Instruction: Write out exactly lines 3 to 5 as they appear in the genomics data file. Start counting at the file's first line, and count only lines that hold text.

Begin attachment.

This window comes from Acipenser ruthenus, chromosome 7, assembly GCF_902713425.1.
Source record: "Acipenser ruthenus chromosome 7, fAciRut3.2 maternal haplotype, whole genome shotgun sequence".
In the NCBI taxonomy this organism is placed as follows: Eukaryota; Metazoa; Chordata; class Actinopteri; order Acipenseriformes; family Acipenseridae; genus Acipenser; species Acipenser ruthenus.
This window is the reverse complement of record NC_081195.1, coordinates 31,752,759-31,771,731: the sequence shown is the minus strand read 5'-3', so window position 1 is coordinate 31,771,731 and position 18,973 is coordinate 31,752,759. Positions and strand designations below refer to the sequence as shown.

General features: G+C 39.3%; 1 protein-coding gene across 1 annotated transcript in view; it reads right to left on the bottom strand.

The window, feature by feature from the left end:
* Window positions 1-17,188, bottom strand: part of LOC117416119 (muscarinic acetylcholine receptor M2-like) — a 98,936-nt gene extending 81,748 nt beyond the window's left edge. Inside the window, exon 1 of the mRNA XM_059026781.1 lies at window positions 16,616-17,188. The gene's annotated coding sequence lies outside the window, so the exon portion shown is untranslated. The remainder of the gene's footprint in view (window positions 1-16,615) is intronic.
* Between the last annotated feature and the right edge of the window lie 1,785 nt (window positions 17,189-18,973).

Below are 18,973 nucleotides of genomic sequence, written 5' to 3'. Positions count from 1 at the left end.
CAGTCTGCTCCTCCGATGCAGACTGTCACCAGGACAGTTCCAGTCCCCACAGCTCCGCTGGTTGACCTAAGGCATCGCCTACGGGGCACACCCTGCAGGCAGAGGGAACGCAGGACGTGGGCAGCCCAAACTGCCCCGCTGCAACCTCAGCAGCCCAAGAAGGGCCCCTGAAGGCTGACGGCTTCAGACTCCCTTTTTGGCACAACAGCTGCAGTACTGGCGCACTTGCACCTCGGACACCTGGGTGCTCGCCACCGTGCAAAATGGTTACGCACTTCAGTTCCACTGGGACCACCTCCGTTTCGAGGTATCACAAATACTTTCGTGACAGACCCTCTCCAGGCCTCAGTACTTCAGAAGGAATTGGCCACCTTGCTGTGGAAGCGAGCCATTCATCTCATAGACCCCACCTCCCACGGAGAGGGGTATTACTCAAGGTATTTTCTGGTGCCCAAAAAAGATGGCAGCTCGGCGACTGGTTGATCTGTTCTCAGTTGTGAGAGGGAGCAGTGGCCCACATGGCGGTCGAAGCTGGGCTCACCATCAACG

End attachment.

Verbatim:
In the NCBI taxonomy this organism is placed as follows: Eukaryota; Metazoa; Chordata; class Actinopteri; order Acipenseriformes; family Acipenseridae; genus Acipenser; species Acipenser ruthenus.
This window is the reverse complement of record NC_081195.1, coordinates 31,752,759-31,771,731: the sequence shown is the minus strand read 5'-3', so window position 1 is coordinate 31,771,731 and position 18,973 is coordinate 31,752,759. Positions and strand designations below refer to the sequence as shown.

General features: G+C 39.3%; 1 protein-coding gene across 1 annotated transcript in view; it reads right to left on the bottom strand.